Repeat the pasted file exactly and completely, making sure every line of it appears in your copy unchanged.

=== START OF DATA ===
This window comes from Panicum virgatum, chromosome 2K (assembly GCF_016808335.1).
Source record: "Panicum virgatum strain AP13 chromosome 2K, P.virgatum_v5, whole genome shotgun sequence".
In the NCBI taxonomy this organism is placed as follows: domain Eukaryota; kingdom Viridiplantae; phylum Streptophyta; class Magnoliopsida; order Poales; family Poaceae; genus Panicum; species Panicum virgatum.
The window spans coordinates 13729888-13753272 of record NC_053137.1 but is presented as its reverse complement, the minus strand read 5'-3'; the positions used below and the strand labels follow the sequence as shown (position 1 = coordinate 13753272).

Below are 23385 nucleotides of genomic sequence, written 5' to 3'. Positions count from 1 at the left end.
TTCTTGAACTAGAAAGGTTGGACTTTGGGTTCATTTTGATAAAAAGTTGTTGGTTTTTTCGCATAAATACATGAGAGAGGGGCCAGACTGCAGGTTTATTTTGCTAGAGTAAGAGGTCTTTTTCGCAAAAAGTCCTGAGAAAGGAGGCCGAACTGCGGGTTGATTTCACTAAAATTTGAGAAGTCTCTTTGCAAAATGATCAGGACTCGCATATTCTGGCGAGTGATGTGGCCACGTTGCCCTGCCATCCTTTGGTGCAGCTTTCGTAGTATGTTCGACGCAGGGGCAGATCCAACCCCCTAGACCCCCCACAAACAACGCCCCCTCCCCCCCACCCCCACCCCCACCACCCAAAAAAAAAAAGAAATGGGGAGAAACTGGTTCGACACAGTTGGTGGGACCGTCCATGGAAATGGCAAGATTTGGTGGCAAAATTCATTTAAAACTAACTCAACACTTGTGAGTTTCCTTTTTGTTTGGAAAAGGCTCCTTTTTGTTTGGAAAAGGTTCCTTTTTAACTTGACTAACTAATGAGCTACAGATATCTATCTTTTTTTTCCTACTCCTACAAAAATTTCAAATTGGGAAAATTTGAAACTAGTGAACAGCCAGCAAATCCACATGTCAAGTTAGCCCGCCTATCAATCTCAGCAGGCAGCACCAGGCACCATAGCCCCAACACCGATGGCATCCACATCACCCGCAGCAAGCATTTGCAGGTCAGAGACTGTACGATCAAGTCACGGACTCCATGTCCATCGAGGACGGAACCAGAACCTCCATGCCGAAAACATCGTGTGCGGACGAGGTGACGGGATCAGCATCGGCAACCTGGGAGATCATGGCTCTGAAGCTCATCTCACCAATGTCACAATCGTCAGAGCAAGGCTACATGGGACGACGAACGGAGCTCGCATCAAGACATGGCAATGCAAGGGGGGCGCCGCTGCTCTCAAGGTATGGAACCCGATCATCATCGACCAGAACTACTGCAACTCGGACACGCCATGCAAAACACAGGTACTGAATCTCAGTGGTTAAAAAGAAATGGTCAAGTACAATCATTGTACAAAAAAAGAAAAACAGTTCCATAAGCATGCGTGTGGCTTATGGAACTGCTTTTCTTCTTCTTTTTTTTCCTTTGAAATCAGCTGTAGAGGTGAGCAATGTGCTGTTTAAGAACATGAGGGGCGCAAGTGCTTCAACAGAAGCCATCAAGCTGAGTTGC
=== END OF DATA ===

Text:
This window comes from Panicum virgatum, chromosome 2K (assembly GCF_016808335.1).
Source record: "Panicum virgatum strain AP13 chromosome 2K, P.virgatum_v5, whole genome shotgun sequence".
In the NCBI taxonomy this organism is placed as follows: domain Eukaryota; kingdom Viridiplantae; phylum Streptophyta; class Magnoliopsida; order Poales; family Poaceae; genus Panicum; species Panicum virgatum.
The window spans coordinates 13729888-13753272 of record NC_053137.1 but is presented as its reverse complement, the minus strand read 5'-3'; the positions used below and the strand labels follow the sequence as shown (position 1 = coordinate 13753272).

Below are 23385 nucleotides of genomic sequence, written 5' to 3'. Positions count from 1 at the left end.
TTCTTGAACTAGAAAGGTTGGACTTTGGGTTCATTTTGATAAAAAGTTGTTGGTTTTTTCGCATAAATACATGAGAGAGGGGCCAGACTGCAGGTTTATTTTGCTAGAGTAAGAGGTCTTTTTCGCAAAAAGTCCTGAGAAAGGAGGCCGAACTGCGGGTTGATTTCACTAAAATTTGAGAAGTCTCTTTGCAAAATGATCAGGACTCGCATATTCTGGCGAGTGATGTGGCCACGTTGCCCTGCCATCCTTTGGTGCAGCTTTCGTAGTATGTTCGACGCAGGGGCAGATCCAACCCCCTAGACCCCCCACAAACAACGCCCCCTCCCCCCCACCCCCACCCCCACCACCCAAAAAAAAAAAGAAATGGGGAGAAACTGGTTCGACACAGTTGGTGGGACCGTCCATGGAAATGGCAAGATTTGGTGGCAAAATTCATTTAAAACTAACTCAACACTTGTGAGTTTCCTTTTTGTTTGGAAAAGGCTCCTTTTTGTTTGGAAAAGGTTCCTTTTTAACTTGACTAACTAATGAGCTACAGATATCTATCTTTTTTTTCCTACTCCTACAAAAATTTCAAATTGGGAAAATTTGAAACTAGTGAACAGCCAGCAAATCCACATGTCAAGTTAGCCCGCCTATCAATCTCAGCAGGCAGCACCAGGCACCATAGCCCCAACACCGATGGCATCCACATCACCCGCAGCAAGCATTTGCAGGTCAGAGACTGTACGATCAAGTCACGGACTCCATGTCCATCGAGGACGGAACCAGAACCTCCATGCCGAAAACATCGTGTGCGGACGAGGTGACGGGATCAGCATCGGCAACCTGGGAGATCATGGCTCTGAAGCTCATCTCACCAATGTCACAATCGTCAGAGCAAGGCTACATGGGACGACGAACGGAGCTCGCATCAAGACATGGCAATGCAAGGGGGGCGCCGCTGCTCTCAAGGTATGGAACCCGATCATCATCGACCAGAACTACTGCAACTCGGACACGCCATGCAAAACACAGGTACTGAATCTCAGTGGTTAAAAAGAAATGGTCAAGTACAATCATTGTACAAAAAAAGAAAAACAGTTCCATAAGCATGCGTGTGGCTTATGGAACTGCTTTTCTTCTTCTTTTTTTTCCTTTGAAATCAGCTGTAGAGGTGAGCAATGTGCTGTTTAAGAACATGAGGGGCGCAAGTGCTTCAACAGAAGCCATCAAGCTGAGTTGC